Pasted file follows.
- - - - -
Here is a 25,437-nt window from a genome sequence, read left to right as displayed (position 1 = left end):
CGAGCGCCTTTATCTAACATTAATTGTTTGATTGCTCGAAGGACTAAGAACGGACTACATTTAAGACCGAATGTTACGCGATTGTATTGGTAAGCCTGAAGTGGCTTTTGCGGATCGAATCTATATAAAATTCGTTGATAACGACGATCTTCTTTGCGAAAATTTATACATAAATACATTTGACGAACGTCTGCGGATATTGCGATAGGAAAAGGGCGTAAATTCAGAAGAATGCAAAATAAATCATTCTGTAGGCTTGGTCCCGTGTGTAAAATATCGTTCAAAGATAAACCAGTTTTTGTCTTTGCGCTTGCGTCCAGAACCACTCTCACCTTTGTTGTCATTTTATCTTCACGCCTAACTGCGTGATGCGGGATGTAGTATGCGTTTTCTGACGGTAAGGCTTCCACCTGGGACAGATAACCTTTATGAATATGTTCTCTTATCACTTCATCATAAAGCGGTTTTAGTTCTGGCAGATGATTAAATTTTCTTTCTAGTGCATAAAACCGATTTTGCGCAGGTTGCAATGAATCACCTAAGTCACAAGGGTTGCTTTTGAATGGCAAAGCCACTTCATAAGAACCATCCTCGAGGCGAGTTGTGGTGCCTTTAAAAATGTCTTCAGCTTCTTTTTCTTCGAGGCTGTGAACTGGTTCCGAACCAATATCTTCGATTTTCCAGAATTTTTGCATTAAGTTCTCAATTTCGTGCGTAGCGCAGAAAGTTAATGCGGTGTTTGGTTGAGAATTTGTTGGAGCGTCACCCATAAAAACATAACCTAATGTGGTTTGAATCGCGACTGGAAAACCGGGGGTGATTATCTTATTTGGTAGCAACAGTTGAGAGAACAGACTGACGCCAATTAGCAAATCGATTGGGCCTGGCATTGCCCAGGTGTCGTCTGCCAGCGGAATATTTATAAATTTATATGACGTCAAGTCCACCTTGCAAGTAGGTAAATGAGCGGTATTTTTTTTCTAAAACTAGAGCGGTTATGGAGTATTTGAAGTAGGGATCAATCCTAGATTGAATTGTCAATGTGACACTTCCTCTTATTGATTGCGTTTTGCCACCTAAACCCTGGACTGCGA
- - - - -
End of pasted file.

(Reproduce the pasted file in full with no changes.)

Here is a 25,437-nt window from a genome sequence, read left to right as displayed (position 1 = left end):
CGAGCGCCTTTATCTAACATTAATTGTTTGATTGCTCGAAGGACTAAGAACGGACTACATTTAAGACCGAATGTTACGCGATTGTATTGGTAAGCCTGAAGTGGCTTTTGCGGATCGAATCTATATAAAATTCGTTGATAACGACGATCTTCTTTGCGAAAATTTATACATAAATACATTTGACGAACGTCTGCGGATATTGCGATAGGAAAAGGGCGTAAATTCAGAAGAATGCAAAATAAATCATTCTGTAGGCTTGGTCCCGTGTGTAAAATATCGTTCAAAGATAAACCAGTTTTTGTCTTTGCGCTTGCGTCCAGAACCACTCTCACCTTTGTTGTCATTTTATCTTCACGCCTAACTGCGTGATGCGGGATGTAGTATGCGTTTTCTGACGGTAAGGCTTCCACCTGGGACAGATAACCTTTATGAATATGTTCTCTTATCACTTCATCATAAAGCGGTTTTAGTTCTGGCAGATGATTAAATTTTCTTTCTAGTGCATAAAACCGATTTTGCGCAGGTTGCAATGAATCACCTAAGTCACAAGGGTTGCTTTTGAATGGCAAAGCCACTTCATAAGAACCATCCTCGAGGCGAGTTGTGGTGCCTTTAAAAATGTCTTCAGCTTCTTTTTCTTCGAGGCTGTGAACTGGTTCCGAACCAATATCTTCGATTTTCCAGAATTTTTGCATTAAGTTCTCAATTTCGTGCGTAGCGCAGAAAGTTAATGCGGTGTTTGGTTGAGAATTTGTTGGAGCGTCACCCATAAAAACATAACCTAATGTGGTTTGAATCGCGACTGGAAAACCGGGGGTGATTATCTTATTTGGTAGCAACAGTTGAGAGAACAGACTGACGCCAATTAGCAAATCGATTGGGCCTGGCATTGCCCAGGTGTCGTCTGCCAGCGGAATATTTATAAATTTATATGACGTCAAGTCCACCTTGCAAGTAGGTAAATGAGCGGTATTTTTTTTCTAAAACTAGAGCGGTTATGGAGTATTTGAAGTAGGGATCAATCCTAGATTGAATTGTCAATGTGACACTTCCTCTTATTGATTGCGTTTTGCCACCTAAACCCTGGACTGCGA